Sound Healing Brings Peace to Hospital Patients
Margaret Knight and Natalie Robinson participating in Music in Hospitals program. Photo by Music in Hospitals
Putting on your favorite song can change your mood instantly. Is it possible that sound can go deeper still and actually heal our bodies and minds?
The College of Sound Healing certainly thinks so. The UK-based non-profit has been providing training courses and workshops on sound healing since 1998.
Sound is now used in a variety of medical procedures, including breaking up kidney stones and detecting cancer cells. Sound can also be used to help relax patients and improve their general wellbeing, and it’s this that the College of Sound Healing specializes in.
What does it do?
One of the college’s instructors, healer and author Simon Heather, describes sound healing as “the therapeutic application of sound frequencies to the body or mind of a person, with the intention of bringing them into a state of harmony and health.” According to Heather, there are many different methods that the college uses to achieve this, including the use of vocals, playing instruments or simply listening to music.
“There are many benefits of sound healing,” says Heather. “It’s a natural way to treat pain and illness, is simple to use and has no harmful side effects.”
There is a growing body of scientific evidence to support these claims. Studies have shown that removing the stress frequencies in a person’s voice can reduce high blood pressure and speed up the body’s healing process, and that listening to slow rhythms can lower heart rate and decrease stress levels.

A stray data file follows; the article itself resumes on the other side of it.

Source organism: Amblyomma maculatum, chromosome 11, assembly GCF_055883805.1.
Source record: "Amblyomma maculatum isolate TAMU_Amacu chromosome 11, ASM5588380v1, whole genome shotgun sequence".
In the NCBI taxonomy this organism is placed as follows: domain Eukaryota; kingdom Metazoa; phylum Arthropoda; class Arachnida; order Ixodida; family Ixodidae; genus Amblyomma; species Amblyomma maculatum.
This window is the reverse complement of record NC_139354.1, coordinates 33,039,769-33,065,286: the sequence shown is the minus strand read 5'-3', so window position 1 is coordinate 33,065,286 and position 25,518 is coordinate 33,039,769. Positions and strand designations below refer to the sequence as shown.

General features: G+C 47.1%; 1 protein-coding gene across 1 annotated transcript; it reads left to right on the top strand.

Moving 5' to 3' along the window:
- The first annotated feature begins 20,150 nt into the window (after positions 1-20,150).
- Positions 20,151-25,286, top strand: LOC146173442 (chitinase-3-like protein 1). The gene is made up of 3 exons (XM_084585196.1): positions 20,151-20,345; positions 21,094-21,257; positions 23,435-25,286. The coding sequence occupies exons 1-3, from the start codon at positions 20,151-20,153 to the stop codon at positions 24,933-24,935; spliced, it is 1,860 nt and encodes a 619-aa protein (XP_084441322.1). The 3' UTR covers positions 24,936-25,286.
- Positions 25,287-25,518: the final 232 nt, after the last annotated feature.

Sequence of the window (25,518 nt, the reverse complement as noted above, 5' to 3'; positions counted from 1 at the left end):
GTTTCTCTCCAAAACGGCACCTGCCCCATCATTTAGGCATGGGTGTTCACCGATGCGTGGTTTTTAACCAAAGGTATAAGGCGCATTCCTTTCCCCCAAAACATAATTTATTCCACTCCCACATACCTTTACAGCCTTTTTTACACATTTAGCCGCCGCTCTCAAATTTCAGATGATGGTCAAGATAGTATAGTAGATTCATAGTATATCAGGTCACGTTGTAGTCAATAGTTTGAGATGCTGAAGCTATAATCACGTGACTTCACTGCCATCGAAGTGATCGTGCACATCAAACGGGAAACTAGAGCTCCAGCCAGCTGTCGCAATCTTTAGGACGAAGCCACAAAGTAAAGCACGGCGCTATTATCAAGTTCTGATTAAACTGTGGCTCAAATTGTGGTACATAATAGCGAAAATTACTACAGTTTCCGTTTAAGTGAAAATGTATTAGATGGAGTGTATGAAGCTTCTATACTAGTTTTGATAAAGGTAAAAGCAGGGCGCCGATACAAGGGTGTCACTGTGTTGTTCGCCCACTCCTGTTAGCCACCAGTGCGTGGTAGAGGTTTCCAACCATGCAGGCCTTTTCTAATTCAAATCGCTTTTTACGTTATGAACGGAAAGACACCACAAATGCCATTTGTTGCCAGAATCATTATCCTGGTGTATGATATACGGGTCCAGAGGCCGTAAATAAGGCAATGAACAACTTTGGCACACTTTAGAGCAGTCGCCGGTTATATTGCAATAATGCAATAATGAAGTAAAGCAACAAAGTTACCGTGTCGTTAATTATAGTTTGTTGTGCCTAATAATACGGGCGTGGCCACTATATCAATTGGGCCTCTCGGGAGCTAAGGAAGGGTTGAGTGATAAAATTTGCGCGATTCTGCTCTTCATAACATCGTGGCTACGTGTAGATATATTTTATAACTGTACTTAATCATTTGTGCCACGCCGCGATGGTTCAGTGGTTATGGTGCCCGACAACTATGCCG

Another teacher from the College of Sound Healing, Chrys Blanchard has run an annual workshop called Soundscape at Abergavenny’s Nevill Hall Hospital for the past three years. The sessions are designed to put participants into a meditative-like state, which Blanchard believes helps patients relax and transport their minds away from the often stressful hospital environment.
“I feel that when we run Soundscape,” says Chrys “we are reminding ourselves that human beings need love and compassion as part of our healing.”
Soundscape also features a ‘harp chair’ that people can sit in to feel the vibration of the strings being plucked, and participants can also have their own ‘sound bath’, whereby they lie down and are surrounded by a chorus of gentle voices singing to them.
A participating patient, Sarah, commented after the event: “It was the most relaxing sound I have ever heard. It was a wonderful experience.”
Similar projects elsewhere
There are now a growing number of similar projects taking place in hospitals around the UK and elsewhere. The UK charity Music in Hospitals, for instance, provides around 5,000 live performances in healthcare settings each year, while the Alzheimer’s Society’s Singing for the Brain project has over 100 groups around the country, using singing to stimulate the memories of people with dementia.
The Irish Chamber Orchestra, meanwhile, has played in Dublin’s Tallaght Hospital, where 82% of patients said that listening to the music helped them to relax and 59% said that it made them feel happier. And Slappingskins, a music education group, has held drum workshops in several health facilities, including the UK’s primary spinal injuries unit in Stoke Mandeville.
The diverse range of healing sound activities taking place in hospitals shows that there is clearly a lot more to the healing properties of sound beyond the joy of an uplifting piece of music. Sound can connect with our bodies in unexpected ways and it seems that for many patients, it is giving them what they need on their way to recovery.